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Planning & Teacher Professional Development

Eight participating teachers alongside high school instructional coaches joined three professional development sessions to prepare to introduce Building Empathy in their classes.

SESSION ONE – December 7, 2022

The first professional development training was held on December 7, a day that’s known as “Pearl Harbor Day” that led to the US bombing of Hiroshima and Nagasaki. To honor the lives lost, we read two poems by Sakara Kurihada (1913 –2005):

  • When We Say “Hiroshima”! 
  • Let Us Be Midwives! —An untold story of the atomic bombing

Pasadena-based writer Jessica Kashiwabara joined the session and read from her essay, The Study, a musing on her grandfather who was held at a concentration camp in Heart Mountain, Wyoming, far from his home in Los Angeles. In the Q&A session that followed, Jessica led the discussion about the need to deepen district-wide understanding of US Executive Order 9066. 

Artist Clement Hanami from the Japanese American National Museum and Kimberly Velazco from the Art Center joined the teachers to share information and discuss a possible collaboration for a new course, Never Again 9066, that the Art Center offered in spring 2023 (their project was also funded by California State Library’s Civil Liberties grant).

During the afternoon, teachers worked together to collaborate and create modules for their respective courses in spring 2023 when they planned to introduce the project to their students.

SESSION TWO – January 18, 2023

The second professional development session was a collaboration between Pasadena Unified’s Ethnic Studies leaders and Civil Liberties course leaders. The morning session was dedicated to a ritual, Remembering Our Ancestors, led by Dr. Manual Rustin and Mr. David Flores, through which fifteen participants (Ethnic Studies as well as Civil Liberties course instructors) shared objects from their family histories.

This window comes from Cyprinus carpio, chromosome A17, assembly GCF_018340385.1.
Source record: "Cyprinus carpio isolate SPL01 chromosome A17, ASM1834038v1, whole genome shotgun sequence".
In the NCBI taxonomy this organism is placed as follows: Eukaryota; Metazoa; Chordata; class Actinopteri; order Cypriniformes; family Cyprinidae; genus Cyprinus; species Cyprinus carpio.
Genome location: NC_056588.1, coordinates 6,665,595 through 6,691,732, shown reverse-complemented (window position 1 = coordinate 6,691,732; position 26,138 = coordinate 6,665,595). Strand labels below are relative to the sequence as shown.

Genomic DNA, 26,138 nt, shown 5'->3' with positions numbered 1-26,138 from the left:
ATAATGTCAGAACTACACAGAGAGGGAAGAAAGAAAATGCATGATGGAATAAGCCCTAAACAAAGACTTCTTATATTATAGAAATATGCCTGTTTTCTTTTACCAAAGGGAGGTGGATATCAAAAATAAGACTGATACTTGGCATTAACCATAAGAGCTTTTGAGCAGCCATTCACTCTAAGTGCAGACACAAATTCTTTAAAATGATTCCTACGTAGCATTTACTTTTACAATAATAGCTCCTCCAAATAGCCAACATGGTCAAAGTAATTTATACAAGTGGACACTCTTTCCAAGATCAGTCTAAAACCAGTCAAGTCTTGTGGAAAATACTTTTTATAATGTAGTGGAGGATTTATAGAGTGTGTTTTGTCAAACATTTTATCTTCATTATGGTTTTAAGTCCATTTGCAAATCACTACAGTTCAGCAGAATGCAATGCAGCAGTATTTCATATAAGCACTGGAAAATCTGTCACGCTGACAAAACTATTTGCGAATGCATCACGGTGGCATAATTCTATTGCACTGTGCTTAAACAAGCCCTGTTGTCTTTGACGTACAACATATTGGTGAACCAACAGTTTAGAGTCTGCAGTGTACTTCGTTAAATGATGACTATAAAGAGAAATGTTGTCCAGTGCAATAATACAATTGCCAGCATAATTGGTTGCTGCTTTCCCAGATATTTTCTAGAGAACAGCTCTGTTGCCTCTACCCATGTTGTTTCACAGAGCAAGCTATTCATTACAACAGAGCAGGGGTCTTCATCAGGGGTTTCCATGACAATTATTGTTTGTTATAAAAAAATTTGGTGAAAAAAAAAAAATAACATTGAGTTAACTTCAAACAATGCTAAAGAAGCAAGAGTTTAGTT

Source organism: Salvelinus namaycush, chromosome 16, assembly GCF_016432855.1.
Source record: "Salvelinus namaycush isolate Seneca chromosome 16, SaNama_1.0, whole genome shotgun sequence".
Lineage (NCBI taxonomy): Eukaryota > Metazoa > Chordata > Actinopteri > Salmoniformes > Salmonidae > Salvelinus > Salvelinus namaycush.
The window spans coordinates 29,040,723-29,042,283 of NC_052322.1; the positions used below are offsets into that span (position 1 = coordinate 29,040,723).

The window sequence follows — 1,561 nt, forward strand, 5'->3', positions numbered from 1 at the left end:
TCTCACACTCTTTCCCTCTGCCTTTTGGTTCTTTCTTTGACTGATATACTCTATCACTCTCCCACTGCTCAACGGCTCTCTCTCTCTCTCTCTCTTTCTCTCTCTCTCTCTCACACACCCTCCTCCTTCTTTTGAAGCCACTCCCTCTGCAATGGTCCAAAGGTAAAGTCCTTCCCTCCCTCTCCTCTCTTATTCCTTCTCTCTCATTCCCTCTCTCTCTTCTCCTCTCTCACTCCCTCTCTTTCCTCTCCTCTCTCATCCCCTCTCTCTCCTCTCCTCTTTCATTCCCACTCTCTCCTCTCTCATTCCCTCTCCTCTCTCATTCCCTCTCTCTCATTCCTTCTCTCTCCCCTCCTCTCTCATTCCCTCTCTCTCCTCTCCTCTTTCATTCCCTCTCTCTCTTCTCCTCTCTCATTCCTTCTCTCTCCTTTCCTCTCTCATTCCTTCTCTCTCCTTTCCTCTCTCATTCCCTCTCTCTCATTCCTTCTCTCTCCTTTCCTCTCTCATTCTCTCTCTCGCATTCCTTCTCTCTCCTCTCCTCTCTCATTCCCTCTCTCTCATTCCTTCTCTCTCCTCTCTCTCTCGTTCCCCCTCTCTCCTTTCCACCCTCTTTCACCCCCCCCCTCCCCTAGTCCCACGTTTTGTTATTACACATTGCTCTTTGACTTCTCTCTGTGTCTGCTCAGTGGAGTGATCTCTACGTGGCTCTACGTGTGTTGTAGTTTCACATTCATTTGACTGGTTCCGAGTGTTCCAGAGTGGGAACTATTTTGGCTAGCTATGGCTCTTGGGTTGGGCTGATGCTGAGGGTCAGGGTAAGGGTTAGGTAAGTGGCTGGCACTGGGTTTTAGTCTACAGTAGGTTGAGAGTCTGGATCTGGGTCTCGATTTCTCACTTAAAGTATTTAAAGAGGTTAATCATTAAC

During the second half, Dr. Mathew Kodama (Pasadena High School principal) and Ms. Linda Machida (development consultant, Pasadena Educational Foundation), joined the gathering to discuss their family histories and their personal connections. Both are Japanese American educators with deep roots in Pasadena as well as family members who were detained in concentration camps during World War Two. The panelists as well as the teachers were moved by the conversation; Dr. Kodama said that though he often talked about Executive Order 9066 and took his son to Manzanar concentration camp each year, he had not discussed his family’s experience with fellow educators. PUSD teachers and administrators who witnessed and engaged in the conversation were struck by how PUSD employees and community members had been impacted by the US government’s role during and after WWII and how that impacted the Japanese American community nationally as well well as so close to home.

The session also contained a breakout group for Building Empathy instructors to collaborate and prepare for a field trip to Little Tokyo and the Japanese American National Museum’s Common Ground exhibition.

SESSION THREE – March 14, 2023

The final spring professional development session was more unstructured with time built in for teachers to review spring modules, collaborate, share ideas, and plan final products. Pasadena Media podcaster Joe Carbonetta joined the group and shared edited recordings of student interviews that were conducted by Sehba Sarwar. As a community partner in the project, Pasadena Media offered its services to teachers to record and/or edit any work that students produced on their campuses. 

All professional development sessions were planned by writer/artist Sehba Sarwar in collaboration with Jose Ortega, PUSD Curriculum, Instruction, and Professional Development Coordinator, and Ashley Butler, PUSD History/Social Science Specialist

Building Empathy is supported by funding provided by the State of California through the California Civil Liberties program, administered by the California State Library.

What we hear!

In their end of the year reflections, students mentioned that they loved learning about the Japanese American experience. It was very unique. It’s something I never imagined doing. They were able to replicate their own newspapers and they really went above and beyond what I imagined they would do.
— Ms. Jesus Cobian Baca, Blair International Baccalaureate